Shutting down your website to communicate solely through social media channels might seem like a crazy idea for any large organization. But then again, there is some logic to it. The Wall Street Journal reported that Starbucks receives over ten times as much traffic to its Facebook page (19.4 million unique visitors each month) as to its corporate website (1.8 million). For Coca-Cola, the divergence is even starker: 22.5 million visitors on Facebook vs. just 270,000 to its website—over 80 times as much traffic.
A decade ago, the corporate website had become the new “must-have” communication tool. But now, as web users spend increasing amounts of time on social media, traffic to static corporate websites appears to be on the decline.
But before you rush out to pull the plug on your own web site, it’s worth considering the benefits of each approach.
Benefits of Social Media
1. Inherently interactive. That’s where the term “social” comes from. Unlike a static HTML website, designed to read and click, social media like Facebook, YouTube, and Twitter are designed around sharing, responding, and interacting.
2. Where people are spending time. With over 500 million active users on Facebook, most Web audiences are spending more time there than browsing company sites. Just be sure that’s true for your own demographic (e.g. Facebook is a nonstarter in Japan) and your own industry (most users still do not use Facebook for learning about b2b topics).
3. Easy to acquire. Clicking a “like” button on Facebook or “follow” button on Twitter is a lot easier than filling in the sign up form on a web page. So it’s no surprise that many companies find it easier to build a large following on social media platforms.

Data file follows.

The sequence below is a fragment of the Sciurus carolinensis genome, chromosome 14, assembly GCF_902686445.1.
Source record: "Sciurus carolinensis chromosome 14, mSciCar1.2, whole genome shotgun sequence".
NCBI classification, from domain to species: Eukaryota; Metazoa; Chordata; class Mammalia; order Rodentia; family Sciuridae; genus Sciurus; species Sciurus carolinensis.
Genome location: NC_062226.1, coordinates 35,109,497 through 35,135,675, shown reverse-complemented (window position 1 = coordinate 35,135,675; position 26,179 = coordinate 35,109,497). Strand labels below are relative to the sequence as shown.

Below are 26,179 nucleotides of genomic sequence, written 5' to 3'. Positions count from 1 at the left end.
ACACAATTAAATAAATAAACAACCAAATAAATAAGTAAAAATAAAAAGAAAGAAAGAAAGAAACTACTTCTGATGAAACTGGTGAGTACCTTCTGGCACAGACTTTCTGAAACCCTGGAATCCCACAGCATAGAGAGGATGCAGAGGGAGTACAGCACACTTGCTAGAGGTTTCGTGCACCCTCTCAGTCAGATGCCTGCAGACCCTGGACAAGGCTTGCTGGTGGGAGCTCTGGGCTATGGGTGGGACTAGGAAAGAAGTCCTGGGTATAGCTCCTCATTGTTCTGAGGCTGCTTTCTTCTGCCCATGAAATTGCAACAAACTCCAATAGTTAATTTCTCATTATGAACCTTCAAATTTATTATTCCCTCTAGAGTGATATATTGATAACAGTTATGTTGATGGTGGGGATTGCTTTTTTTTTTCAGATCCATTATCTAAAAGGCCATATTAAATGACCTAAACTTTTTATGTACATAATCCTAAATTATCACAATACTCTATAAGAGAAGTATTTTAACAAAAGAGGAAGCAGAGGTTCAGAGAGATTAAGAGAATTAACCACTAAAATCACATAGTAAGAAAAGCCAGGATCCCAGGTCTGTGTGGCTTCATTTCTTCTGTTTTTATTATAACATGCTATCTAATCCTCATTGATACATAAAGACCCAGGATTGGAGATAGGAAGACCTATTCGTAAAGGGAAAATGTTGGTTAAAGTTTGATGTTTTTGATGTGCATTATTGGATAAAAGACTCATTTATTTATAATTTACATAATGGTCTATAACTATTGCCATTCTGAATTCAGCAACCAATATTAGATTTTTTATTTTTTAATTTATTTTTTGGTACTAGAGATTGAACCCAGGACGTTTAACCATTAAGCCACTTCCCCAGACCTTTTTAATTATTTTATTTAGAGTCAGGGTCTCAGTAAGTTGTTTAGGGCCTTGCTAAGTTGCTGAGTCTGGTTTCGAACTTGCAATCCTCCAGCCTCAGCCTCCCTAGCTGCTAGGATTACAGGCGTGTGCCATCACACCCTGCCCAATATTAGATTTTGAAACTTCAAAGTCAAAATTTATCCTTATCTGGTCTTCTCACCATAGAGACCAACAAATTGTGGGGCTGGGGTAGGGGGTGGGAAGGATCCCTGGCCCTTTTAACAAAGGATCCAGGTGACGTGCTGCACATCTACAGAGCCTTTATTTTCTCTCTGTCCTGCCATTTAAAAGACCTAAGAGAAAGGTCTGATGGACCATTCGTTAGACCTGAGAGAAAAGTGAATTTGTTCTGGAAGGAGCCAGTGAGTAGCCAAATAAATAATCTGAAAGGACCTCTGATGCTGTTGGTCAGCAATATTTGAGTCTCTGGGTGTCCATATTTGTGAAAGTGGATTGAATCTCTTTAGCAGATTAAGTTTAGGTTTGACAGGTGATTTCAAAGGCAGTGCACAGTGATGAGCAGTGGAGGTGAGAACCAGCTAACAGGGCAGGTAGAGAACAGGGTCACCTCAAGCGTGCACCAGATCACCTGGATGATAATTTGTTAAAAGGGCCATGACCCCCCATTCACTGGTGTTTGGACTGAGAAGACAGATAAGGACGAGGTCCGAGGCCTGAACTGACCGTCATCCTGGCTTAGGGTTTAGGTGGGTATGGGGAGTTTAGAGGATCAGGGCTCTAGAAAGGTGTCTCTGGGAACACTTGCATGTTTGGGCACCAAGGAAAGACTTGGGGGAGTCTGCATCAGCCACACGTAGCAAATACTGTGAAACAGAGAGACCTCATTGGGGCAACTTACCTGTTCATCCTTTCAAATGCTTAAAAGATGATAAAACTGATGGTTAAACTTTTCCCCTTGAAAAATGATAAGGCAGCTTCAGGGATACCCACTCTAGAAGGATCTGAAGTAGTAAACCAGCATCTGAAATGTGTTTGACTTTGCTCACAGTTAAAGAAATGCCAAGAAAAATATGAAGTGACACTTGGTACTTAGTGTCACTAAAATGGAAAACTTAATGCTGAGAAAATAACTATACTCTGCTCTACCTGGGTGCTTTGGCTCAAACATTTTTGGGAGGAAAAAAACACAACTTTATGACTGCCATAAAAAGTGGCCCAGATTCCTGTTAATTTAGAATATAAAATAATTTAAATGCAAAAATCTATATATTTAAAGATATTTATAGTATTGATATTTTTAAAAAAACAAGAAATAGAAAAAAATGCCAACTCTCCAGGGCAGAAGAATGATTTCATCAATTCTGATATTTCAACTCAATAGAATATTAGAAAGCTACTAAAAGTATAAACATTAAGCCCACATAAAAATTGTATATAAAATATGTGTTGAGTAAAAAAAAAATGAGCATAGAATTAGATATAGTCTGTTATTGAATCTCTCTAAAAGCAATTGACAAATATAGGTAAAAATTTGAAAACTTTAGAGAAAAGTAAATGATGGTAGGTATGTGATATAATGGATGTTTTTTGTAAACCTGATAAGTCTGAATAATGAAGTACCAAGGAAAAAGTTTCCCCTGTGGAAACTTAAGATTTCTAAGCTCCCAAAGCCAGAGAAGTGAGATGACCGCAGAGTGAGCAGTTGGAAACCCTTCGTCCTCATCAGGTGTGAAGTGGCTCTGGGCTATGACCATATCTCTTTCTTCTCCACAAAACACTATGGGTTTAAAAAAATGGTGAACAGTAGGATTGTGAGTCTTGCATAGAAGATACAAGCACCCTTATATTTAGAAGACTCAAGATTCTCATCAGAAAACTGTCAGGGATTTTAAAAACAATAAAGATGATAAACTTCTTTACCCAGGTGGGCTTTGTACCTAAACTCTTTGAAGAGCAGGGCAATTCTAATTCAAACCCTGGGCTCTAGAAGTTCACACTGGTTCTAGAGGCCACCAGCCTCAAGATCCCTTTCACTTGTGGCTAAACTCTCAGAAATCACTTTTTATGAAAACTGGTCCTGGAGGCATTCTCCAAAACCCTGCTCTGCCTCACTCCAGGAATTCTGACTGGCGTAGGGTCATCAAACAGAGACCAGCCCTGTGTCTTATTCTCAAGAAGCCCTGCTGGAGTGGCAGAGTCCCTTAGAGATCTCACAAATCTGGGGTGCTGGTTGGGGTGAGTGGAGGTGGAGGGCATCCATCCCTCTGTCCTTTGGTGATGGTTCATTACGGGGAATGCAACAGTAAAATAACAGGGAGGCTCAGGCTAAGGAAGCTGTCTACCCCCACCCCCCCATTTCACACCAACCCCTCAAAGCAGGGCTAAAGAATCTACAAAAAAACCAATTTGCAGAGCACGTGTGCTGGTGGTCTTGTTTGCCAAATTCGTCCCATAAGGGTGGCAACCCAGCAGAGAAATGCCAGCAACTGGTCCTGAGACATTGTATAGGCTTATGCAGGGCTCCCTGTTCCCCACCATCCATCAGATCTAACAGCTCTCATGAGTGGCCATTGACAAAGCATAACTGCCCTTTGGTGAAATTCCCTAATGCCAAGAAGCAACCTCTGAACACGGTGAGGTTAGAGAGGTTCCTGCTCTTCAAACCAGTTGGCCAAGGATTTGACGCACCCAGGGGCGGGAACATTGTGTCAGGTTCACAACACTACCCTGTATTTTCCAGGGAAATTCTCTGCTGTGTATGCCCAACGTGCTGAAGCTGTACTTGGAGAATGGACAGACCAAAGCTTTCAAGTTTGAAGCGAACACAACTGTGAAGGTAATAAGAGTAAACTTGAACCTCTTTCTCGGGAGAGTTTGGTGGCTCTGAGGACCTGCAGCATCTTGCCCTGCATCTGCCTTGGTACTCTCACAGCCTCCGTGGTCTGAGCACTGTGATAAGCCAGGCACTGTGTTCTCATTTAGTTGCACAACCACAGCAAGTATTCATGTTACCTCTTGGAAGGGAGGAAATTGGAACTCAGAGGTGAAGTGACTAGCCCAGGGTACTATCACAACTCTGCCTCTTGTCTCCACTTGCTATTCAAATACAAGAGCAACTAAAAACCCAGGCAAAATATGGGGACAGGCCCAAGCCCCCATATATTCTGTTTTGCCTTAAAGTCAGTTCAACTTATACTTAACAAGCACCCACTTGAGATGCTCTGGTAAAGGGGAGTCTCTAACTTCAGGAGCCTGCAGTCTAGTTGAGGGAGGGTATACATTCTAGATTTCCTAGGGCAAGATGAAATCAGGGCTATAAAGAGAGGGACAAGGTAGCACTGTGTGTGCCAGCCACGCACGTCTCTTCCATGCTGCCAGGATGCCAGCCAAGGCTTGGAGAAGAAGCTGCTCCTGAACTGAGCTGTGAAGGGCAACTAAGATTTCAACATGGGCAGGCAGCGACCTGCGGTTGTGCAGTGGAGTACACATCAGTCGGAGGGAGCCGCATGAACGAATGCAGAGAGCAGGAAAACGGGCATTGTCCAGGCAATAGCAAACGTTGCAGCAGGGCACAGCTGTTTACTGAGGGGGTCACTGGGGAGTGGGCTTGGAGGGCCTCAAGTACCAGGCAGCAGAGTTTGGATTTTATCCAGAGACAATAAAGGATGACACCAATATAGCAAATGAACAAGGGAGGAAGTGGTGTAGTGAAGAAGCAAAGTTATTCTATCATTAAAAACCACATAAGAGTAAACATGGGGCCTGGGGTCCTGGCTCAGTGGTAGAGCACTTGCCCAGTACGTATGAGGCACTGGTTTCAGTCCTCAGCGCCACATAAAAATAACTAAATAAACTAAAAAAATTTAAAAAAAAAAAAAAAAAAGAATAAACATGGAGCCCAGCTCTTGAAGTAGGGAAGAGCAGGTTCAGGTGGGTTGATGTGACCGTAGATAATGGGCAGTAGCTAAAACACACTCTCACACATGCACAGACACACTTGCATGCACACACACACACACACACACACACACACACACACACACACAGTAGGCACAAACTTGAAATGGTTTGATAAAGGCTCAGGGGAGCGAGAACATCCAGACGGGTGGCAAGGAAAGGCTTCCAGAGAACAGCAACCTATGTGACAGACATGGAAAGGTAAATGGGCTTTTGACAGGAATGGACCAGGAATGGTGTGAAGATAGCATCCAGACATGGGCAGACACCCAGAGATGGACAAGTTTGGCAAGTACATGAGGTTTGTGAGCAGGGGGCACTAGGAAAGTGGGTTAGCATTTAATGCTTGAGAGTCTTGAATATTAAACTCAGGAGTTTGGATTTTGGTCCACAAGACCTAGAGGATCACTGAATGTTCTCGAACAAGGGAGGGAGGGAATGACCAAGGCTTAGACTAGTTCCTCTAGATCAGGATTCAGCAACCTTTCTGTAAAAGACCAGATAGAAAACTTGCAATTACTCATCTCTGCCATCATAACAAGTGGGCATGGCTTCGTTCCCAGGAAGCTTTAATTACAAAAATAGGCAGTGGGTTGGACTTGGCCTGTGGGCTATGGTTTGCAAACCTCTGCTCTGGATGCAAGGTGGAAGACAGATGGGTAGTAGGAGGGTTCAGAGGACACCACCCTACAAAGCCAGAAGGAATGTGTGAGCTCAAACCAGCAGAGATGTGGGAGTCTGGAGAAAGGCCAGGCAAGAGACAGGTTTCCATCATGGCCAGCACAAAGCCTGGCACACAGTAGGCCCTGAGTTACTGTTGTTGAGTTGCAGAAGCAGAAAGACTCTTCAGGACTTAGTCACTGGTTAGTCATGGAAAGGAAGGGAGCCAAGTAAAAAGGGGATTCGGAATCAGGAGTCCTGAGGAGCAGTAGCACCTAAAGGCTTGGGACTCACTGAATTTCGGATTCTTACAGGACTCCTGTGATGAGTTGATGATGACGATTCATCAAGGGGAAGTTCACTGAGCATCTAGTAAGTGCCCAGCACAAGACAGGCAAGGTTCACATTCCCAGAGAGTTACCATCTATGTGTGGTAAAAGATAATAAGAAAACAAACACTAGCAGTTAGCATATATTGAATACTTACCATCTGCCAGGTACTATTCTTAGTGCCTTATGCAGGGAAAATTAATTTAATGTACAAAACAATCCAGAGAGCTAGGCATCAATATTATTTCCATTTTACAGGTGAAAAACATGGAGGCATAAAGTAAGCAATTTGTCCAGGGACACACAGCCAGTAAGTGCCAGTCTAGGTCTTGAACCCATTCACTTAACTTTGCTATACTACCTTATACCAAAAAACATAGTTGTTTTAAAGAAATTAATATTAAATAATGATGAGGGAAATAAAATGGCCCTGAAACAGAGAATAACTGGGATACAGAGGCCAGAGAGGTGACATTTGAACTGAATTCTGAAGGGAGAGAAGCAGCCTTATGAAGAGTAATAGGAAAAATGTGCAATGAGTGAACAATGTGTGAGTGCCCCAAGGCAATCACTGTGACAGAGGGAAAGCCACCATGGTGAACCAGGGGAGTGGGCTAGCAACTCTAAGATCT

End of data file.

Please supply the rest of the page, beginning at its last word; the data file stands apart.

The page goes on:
4. Virality. When your audience interacts with you on social media platforms, it is instantly visible to their own friends and contacts. This digital “word-of-mouth” can be one of the most powerful tools for reaching new audiences.
Benefits of Your Own Website
1. Control the design. Have you ever tried designing a page on Facebook, Twitter, or YouTube? The experience is like trying to swim with one hand tied behind your back. Having your own website allows you complete control, which may be essential if you have a lot of content or options that you need to organize for different audiences.
2. Own the data. Social media platforms are owned by the companies that run them, and, as such, they are the only ones holding all the data on your customers and your interactions with them. On your own website, you own all the data.
3. Targeting and personalization. Owning data and controlling design allow for much more targeted interaction with your customers than is possible on social media platforms. If you know which emails a customer in your database is clicking on, you can ensure her follow up emails, Web landing pages, and ecommerce experiences are much more suited to her particular interests.
4. Reach all your audience. Unlike Facebook, Twitter, or other services which might reach large segments of your customers, your own website is available to 100% of them. (That is, as long as your website has been optimized to work on a mobile phone.)
So, unless you are so small (e.g. a one-person enterprise) that you lack the resources to maintain both a Facebook page and a website, you almost certainly need both. (Even the State Department still kept its main website after shutting down America.gov.)
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If you wish to read the complete article, please click here.
David Rogers is a consultant, speaker, and author of The Network Is Your Customer: Five Strategies to Thrive in a Digital Age. He teaches Digital Marketing Strategy at Columbia Business School, where he is Executive Director of the Center on Global Brand Leadership. Rogers has advised and developed marketing and digital strategies for numerous companies such as SAP, Eli Lilly, and Visa.
Friday, May 13, 2011 Posted by Bob Morris | Bob's blog entries | "Winners" will be creators of the best ideas and not just the consumer or manager of them, Age of Conception, Age of Information, and Visa, Benefits of Social Media, Benefits of Your Own Website, BNET, BNET newsletters, Center on Global Brand Leadership, Coca-Cola, Columbia Business School, Dan Pink suggests, David Rogers, Eli Lilly, Facebook, Is It Time to Shut Down Your Website?, SAP, Starbucks, The CBS Interactive Business Network, The Network Is Your Customer: Five Strategies to Thrive in a Digital Age, the Wall-Street Journal | Leave a Comment